Guard sued by landlord over 2022 FNG restaurant closure

FNG Google

The former FNG restaurant at 3940 W. 32nd Ave. in West Highland. (Google Maps)

A West Highland landlord has sued Denver restaurateur Troy Guard for closing a restaurant there after five years, allegedly violating his 10-year lease.

It’s the latest legal dispute to involve 3940 W. 32nd Ave., which is newly vacant after another restaurant there closed two weeks ago as a result of a trademark lawsuit.

“There’s not really much to say,” Guard said. “One person thinks they’re right, the other person thinks they’re wrong. Unfortunately, this is the way the system works. My thought process is that two smart people should sit down and prevail, but it’s not happening that way.”

8Q8A8566 Cropped

Troy Guard speaks during a 2023 BusinessDen event. (BusinessDen file)

Guard opened his first restaurant, Tag, in Larimer Square in 2009. His TAG Restaurant Group now includes a dozen diverse eateries, ranging from fast-casual bowl locations and boozy brunch joints to an upscale steakhouse with a dress code downtown.

For those reasons, Bautsch Investments was eager to lease its property at 3940 W. 32nd Ave. to such a “unique and high-profile tenant,” as it explained in a May 7 lawsuit.

“Bautsch Investments was led to believe that it was going into business with one of the most successful and well-known restaurant operators in Colorado,” the lawsuit said.

So, the landlord paid TAG Restaurant Group more than $100,000 to build out the new space and covered the $55,000 commission that TAG owed its real estate broker. It also convinced the city to rezone the property to allow for outdoor seating, according to Bautsch, and didn’t require the restaurant, called FNG, to pay rent for its first 20 months at 3940 W. 32nd.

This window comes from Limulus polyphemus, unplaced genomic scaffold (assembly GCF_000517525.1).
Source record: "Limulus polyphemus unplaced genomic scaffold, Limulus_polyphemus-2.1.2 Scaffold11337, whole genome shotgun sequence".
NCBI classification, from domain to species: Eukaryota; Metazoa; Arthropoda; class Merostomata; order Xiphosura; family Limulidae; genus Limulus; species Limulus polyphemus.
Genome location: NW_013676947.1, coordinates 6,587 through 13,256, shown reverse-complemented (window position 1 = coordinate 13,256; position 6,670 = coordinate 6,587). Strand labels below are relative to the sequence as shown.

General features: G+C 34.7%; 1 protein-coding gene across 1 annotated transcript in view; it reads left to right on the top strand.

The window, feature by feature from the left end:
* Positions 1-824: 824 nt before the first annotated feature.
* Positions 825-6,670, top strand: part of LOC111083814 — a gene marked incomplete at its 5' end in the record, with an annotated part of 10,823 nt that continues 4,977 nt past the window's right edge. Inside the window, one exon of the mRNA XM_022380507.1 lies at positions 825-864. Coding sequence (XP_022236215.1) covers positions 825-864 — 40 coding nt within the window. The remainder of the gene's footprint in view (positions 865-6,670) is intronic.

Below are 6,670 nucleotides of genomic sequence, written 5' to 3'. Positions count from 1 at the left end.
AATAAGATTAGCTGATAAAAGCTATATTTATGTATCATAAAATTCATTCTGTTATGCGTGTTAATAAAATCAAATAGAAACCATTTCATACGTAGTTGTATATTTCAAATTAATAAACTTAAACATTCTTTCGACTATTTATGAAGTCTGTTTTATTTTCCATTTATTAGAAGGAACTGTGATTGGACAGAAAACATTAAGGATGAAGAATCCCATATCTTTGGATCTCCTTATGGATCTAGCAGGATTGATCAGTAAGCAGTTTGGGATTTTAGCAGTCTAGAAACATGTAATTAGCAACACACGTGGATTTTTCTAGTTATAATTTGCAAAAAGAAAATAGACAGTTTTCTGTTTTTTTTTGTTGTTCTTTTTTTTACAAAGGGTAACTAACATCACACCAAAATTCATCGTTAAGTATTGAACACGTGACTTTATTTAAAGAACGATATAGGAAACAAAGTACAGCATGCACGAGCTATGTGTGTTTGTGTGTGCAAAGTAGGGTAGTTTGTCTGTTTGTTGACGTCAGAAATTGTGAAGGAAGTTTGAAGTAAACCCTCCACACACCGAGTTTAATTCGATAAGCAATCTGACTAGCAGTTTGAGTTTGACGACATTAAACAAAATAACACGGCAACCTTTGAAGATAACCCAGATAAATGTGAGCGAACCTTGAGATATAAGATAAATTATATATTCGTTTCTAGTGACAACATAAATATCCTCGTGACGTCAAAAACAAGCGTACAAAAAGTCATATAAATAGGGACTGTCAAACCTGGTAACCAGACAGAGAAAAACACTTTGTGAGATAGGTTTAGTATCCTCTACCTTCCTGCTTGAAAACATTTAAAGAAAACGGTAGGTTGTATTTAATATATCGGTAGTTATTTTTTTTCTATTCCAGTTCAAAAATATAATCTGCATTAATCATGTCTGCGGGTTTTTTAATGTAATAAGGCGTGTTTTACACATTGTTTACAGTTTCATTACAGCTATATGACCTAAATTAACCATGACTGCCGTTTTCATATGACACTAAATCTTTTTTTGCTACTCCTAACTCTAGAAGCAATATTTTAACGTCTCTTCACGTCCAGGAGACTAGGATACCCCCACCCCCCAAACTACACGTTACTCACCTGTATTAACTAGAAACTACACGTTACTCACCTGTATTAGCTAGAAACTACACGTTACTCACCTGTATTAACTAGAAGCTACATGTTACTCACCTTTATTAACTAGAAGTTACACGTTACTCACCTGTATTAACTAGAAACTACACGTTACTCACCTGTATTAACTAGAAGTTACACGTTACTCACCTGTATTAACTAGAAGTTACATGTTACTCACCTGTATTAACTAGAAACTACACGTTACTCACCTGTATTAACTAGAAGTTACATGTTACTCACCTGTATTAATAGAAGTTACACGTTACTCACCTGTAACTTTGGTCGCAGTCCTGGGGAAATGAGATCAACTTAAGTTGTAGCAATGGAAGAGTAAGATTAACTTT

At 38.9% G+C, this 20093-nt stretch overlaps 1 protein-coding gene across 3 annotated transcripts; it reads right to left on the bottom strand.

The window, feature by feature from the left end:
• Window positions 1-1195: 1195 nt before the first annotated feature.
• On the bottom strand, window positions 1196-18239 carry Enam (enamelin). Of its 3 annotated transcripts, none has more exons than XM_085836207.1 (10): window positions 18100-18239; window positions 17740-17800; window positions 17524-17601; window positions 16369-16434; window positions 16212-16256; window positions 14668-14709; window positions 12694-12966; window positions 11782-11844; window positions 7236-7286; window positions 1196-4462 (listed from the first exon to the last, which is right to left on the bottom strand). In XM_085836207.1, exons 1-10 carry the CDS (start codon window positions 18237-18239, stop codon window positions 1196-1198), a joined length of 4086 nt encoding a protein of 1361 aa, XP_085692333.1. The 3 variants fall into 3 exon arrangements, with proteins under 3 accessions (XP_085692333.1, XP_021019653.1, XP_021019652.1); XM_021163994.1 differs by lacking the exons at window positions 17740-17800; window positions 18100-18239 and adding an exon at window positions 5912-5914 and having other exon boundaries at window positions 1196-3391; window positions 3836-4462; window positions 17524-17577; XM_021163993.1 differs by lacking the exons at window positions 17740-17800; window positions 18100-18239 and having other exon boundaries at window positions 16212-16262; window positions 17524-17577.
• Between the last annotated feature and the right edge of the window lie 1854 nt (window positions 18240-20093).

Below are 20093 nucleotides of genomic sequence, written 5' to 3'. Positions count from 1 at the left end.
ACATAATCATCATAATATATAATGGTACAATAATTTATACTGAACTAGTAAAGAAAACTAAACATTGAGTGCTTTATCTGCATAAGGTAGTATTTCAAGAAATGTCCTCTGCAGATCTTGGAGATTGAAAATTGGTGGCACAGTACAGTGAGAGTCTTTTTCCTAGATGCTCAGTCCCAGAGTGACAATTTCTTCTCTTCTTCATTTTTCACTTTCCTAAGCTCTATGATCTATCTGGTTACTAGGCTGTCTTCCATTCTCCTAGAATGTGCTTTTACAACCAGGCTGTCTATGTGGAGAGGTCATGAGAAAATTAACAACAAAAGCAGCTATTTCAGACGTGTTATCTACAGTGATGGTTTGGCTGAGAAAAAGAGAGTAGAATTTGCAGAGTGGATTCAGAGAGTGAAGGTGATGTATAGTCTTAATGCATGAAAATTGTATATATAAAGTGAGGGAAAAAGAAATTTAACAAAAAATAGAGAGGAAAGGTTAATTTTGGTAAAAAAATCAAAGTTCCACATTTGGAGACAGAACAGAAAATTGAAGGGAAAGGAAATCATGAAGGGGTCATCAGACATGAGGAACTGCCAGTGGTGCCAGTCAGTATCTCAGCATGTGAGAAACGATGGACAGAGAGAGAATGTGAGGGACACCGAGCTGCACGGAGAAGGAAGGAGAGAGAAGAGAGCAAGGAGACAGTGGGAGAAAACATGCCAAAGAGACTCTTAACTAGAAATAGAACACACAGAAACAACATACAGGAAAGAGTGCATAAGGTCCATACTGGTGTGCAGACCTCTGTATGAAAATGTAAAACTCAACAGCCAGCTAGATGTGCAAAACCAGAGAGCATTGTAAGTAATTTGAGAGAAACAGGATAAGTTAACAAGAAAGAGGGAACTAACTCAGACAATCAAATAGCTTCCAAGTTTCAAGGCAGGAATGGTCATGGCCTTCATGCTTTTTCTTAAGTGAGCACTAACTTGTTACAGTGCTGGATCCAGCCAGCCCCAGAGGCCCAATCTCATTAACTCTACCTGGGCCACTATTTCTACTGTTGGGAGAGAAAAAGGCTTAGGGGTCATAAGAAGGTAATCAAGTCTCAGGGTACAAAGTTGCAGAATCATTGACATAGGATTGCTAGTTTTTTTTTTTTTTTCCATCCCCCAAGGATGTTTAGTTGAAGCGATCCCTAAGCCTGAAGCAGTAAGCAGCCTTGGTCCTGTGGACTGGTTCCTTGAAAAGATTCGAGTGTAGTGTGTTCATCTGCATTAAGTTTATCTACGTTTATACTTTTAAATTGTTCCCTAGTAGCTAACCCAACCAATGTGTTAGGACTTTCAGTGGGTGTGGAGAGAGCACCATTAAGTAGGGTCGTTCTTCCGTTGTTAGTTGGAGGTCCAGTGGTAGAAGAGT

“Bautsch Investments agreed to these concessions and provided these inducements based on representations from Guard that TAG would operate a successful business for the entirety of the ten-year lease,” said its lawsuit, filed in Denver District Court.

The lease commenced on Dec. 1, 2017, and FNG was an initial success, both sides recall. 

“We were doing well until COVID happened and then coming back out, it struggled a little bit,” said Guard. “Trying to open one restaurant is one thing. Trying to open 14 restaurants like I did was challenging. I think that middle market (of restaurants) is now a little tougher.”

Bautsch said that it deferred rent payments for eight months in 2020 and 2021 to help its tenant and also allowed FNG to close for 45 days in mid-2021. But when the restaurant reopened on July 29 of that year, “it became evident that neither Guard nor TAG made the restaurant a priority and instead focused on other restaurants and ventures,” the landlord claimed.

FNG closed in June 2022 and in October of that year, Guard told Bautsch that it would not reopen, the latter said. Guard, who had personally guaranteed the lease, asked that he and his company be released from it, according to Bautsch, which denied the request.